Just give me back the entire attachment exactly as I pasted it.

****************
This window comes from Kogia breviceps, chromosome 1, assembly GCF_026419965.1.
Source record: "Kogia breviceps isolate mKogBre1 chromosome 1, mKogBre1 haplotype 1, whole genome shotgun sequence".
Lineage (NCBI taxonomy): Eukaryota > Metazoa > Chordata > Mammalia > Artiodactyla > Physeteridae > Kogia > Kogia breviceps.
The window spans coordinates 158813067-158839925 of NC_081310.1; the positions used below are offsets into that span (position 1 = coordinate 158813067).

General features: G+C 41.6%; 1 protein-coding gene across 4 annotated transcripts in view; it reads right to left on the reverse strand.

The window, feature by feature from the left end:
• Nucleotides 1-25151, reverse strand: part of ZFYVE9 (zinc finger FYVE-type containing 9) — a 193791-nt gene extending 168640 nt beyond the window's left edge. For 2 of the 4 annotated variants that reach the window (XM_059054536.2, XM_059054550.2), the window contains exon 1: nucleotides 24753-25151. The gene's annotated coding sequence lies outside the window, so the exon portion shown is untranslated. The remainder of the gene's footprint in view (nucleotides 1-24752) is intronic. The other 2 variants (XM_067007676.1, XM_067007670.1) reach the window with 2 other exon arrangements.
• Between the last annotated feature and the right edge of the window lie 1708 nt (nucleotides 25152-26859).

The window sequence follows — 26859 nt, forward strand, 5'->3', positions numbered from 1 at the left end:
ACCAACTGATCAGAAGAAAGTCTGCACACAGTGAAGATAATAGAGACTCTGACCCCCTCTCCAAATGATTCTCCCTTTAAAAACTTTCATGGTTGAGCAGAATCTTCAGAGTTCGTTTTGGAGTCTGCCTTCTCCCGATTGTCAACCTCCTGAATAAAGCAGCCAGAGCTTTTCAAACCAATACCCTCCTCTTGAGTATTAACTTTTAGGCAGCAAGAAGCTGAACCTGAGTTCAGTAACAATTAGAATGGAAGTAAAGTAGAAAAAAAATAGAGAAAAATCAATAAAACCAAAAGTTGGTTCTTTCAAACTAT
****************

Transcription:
This window comes from Kogia breviceps, chromosome 1, assembly GCF_026419965.1.
Source record: "Kogia breviceps isolate mKogBre1 chromosome 1, mKogBre1 haplotype 1, whole genome shotgun sequence".
Lineage (NCBI taxonomy): Eukaryota > Metazoa > Chordata > Mammalia > Artiodactyla > Physeteridae > Kogia > Kogia breviceps.
The window spans coordinates 158813067-158839925 of NC_081310.1; the positions used below are offsets into that span (position 1 = coordinate 158813067).

General features: G+C 41.6%; 1 protein-coding gene across 4 annotated transcripts in view; it reads right to left on the reverse strand.

The window, feature by feature from the left end:
• Nucleotides 1-25151, reverse strand: part of ZFYVE9 (zinc finger FYVE-type containing 9) — a 193791-nt gene extending 168640 nt beyond the window's left edge. For 2 of the 4 annotated variants that reach the window (XM_059054536.2, XM_059054550.2), the window contains exon 1: nucleotides 24753-25151. The gene's annotated coding sequence lies outside the window, so the exon portion shown is untranslated. The remainder of the gene's footprint in view (nucleotides 1-24752) is intronic. The other 2 variants (XM_067007676.1, XM_067007670.1) reach the window with 2 other exon arrangements.
• Between the last annotated feature and the right edge of the window lie 1708 nt (nucleotides 25152-26859).

The window sequence follows — 26859 nt, forward strand, 5'->3', positions numbered from 1 at the left end:
ACCAACTGATCAGAAGAAAGTCTGCACACAGTGAAGATAATAGAGACTCTGACCCCCTCTCCAAATGATTCTCCCTTTAAAAACTTTCATGGTTGAGCAGAATCTTCAGAGTTCGTTTTGGAGTCTGCCTTCTCCCGATTGTCAACCTCCTGAATAAAGCAGCCAGAGCTTTTCAAACCAATACCCTCCTCTTGAGTATTAACTTTTAGGCAGCAAGAAGCTGAACCTGAGTTCAGTAACAATTAGAATGGAAGTAAAGTAGAAAAAAAATAGAGAAAAATCAATAAAACCAAAAGTTGGTTCTTTCAAACTAT